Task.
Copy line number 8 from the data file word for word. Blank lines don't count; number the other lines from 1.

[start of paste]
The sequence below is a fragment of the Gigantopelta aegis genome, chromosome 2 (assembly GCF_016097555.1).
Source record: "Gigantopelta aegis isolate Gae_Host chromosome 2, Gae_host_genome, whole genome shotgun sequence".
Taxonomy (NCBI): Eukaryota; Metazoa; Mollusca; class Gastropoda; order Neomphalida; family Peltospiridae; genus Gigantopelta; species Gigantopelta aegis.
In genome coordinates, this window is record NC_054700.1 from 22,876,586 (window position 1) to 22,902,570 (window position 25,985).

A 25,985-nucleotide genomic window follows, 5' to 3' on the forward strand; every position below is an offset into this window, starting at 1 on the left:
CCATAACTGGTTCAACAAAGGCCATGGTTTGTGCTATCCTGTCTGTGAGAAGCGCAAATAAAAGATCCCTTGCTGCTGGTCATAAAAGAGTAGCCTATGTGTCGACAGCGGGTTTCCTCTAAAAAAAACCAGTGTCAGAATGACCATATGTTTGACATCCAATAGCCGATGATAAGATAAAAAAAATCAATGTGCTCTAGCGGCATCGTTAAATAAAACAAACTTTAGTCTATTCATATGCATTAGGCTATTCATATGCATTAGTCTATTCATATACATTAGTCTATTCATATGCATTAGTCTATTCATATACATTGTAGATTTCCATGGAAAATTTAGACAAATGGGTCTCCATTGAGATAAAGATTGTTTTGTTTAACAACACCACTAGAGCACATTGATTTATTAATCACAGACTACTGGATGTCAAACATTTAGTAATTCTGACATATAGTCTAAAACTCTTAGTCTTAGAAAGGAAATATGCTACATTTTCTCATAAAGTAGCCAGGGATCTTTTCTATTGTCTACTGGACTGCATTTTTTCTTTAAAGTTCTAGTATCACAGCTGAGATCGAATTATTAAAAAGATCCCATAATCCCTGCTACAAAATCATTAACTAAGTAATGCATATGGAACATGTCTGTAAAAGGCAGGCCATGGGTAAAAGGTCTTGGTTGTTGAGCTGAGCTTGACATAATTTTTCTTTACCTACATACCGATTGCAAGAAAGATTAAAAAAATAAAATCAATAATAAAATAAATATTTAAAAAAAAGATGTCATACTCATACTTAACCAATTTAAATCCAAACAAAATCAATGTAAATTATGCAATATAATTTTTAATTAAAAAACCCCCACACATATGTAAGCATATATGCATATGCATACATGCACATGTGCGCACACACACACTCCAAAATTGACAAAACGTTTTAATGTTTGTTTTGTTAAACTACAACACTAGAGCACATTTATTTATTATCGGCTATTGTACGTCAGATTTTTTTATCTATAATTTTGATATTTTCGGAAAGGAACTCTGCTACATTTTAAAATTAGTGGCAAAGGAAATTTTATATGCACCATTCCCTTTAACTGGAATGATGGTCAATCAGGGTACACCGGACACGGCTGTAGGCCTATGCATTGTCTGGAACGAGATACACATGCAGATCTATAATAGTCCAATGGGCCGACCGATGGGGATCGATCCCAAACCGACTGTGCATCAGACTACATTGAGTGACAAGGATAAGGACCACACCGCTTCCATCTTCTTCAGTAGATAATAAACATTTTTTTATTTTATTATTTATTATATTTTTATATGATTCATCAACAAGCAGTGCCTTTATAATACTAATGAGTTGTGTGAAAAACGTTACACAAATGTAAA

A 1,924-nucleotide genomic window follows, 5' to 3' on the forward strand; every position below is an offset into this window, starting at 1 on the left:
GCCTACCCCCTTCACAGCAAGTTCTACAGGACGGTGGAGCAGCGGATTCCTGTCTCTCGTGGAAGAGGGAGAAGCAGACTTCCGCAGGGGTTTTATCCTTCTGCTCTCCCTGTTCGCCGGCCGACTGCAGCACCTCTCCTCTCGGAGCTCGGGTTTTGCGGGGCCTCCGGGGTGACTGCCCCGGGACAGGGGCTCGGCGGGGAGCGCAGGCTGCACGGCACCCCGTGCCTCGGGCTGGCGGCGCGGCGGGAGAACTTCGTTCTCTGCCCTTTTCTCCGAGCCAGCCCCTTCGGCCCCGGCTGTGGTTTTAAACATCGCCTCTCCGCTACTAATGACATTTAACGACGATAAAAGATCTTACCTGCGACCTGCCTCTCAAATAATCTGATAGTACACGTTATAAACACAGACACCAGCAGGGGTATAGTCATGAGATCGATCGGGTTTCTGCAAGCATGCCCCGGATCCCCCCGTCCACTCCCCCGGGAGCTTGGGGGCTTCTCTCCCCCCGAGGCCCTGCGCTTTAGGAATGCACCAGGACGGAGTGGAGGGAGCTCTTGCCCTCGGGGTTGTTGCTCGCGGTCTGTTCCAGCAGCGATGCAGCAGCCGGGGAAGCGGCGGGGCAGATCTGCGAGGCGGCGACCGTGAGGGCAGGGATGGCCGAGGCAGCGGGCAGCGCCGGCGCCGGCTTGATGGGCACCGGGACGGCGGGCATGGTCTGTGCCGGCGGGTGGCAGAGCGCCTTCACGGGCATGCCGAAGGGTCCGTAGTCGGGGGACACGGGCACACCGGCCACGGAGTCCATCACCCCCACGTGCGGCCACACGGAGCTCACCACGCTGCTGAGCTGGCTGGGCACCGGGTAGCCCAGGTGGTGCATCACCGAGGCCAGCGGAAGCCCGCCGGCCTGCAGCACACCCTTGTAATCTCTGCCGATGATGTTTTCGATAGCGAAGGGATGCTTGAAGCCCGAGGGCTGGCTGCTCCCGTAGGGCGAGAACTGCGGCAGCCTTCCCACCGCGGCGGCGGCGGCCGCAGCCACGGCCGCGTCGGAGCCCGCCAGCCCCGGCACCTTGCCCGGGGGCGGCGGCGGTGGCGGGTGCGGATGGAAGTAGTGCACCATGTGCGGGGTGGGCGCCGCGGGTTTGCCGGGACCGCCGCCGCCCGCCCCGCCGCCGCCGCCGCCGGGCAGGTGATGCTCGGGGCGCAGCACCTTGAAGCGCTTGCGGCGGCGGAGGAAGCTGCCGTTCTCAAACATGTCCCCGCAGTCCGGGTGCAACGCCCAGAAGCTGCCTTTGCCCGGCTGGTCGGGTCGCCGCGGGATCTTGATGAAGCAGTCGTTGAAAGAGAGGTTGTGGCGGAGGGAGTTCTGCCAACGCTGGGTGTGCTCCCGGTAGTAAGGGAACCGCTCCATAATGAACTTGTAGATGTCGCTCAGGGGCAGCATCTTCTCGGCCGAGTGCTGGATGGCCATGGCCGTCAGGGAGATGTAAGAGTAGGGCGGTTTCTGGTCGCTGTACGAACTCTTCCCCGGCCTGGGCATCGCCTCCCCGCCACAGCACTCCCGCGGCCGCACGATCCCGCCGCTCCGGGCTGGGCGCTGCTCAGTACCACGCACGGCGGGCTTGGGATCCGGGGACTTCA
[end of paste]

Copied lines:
GCCTACCCCCTTCACAGCAAGTTCTACAGGACGGTGGAGCAGCGGATTCCTGTCTCTCGTGGAAGAGGGAGAAGCAGACTTCCGCAGGGGTTTTATCCTTCTGCTCTCCCTGTTCGCCGGCCGACTGCAGCACCTCTCCTCTCGGAGCTCGGGTTTTGCGGGGCCTCCGGGGTGACTGCCCCGGGACAGGGGCTCGGCGGGGAGCGCAGGCTGCACGGCACCCCGTGCCTCGGGCTGGCGGCGCGGCGGGAGAACTTCGTTCTCTGCCCTTTTCTCCGAGCCAGCCCCTTCGGCCCCGGCTGTGGTTTTAAACATCGCCTCTCCGCTACTAATGACATTTAACGACGATAAAAGATCTTACCTGCGACCTGCCTCTCAAATAATCTGATAGTACACGTTATAAACACAGACACCAGCAGGGGTATAGTCATGAGATCGATCGGGTTTCTGCAAGCATGCCCCGGATCCCCCCGTCCACTCCCCCGGGAGCTTGGGGGCTTCTCTCCCCCCGAGGCCCTGCGCTTTAGGAATGCACCAGGACGGAGTGGAGGGAGCTCTTGCCCTCGGGGTTGTTGCTCGCGGTCTGTTCCAGCAGCGATGCAGCAGCCGGGGAAGCGGCGGGGCAGATCTGCGAGGCGGCGACCGTGAGGGCAGGGATGGCCGAGGCAGCGGGCAGCGCCGGCGCCGGCTTGATGGGCACCGGGACGGCGGGCATGGTCTGTGCCGGCGGGTGGCAGAGCGCCTTCACGGGCATGCCGAAGGGTCCGTAGTCGGGGGACACGGGCACACCGGCCACGGAGTCCATCACCCCCACGTGCGGCCACACGGAGCTCACCACGCTGCTGAGCTGGCTGGGCACCGGGTAGCCCAGGTGGTGCATCACCGAGGCCAGCGGAAGCCCGCCGGCCTGCAGCACACCCTTGTAATCTCTGCCGATGATGTTTTCGATAGCGAAGGGATGCTTGAAGCCCGAGGGCTGGCTGCTCCCGTAGGGCGAGAACTGCGGCAGCCTTCCCACCGCGGCGGCGGCGGCCGCAGCCACGGCCGCGTCGGAGCCCGCCAGCCCCGGCACCTTGCCCGGGGGCGGCGGCGGTGGCGGGTGCGGATGGAAGTAGTGCACCATGTGCGGGGTGGGCGCCGCGGGTTTGCCGGGACCGCCGCCGCCCGCCCCGCCGCCGCCGCCGCCGGGCAGGTGATGCTCGGGGCGCAGCACCTTGAAGCGCTTGCGGCGGCGGAGGAAGCTGCCGTTCTCAAACATGTCCCCGCAGTCCGGGTGCAACGCCCAGAAGCTGCCTTTGCCCGGCTGGTCGGGTCGCCGCGGGATCTTGATGAAGCAGTCGTTGAAAGAGAGGTTGTGGCGGAGGGAGTTCTGCCAACGCTGGGTGTGCTCCCGGTAGTAAGGGAACCGCTCCATAATGAACTTGTAGATGTCGCTCAGGGGCAGCATCTTCTCGGCCGAGTGCTGGATGGCCATGGCCGTCAGGGAGATGTAAGAGTAGGGCGGTTTCTGGTCGCTGTACGAACTCTTCCCCGGCCTGGGCATCGCCTCCCCGCCACAGCACTCCCGCGGCCGCACGATCCCGCCGCTCCGGGCTGGGCGCTGCTCAGTACCACGCACGGCGGGCTTGGGATCCGGGGACTTCA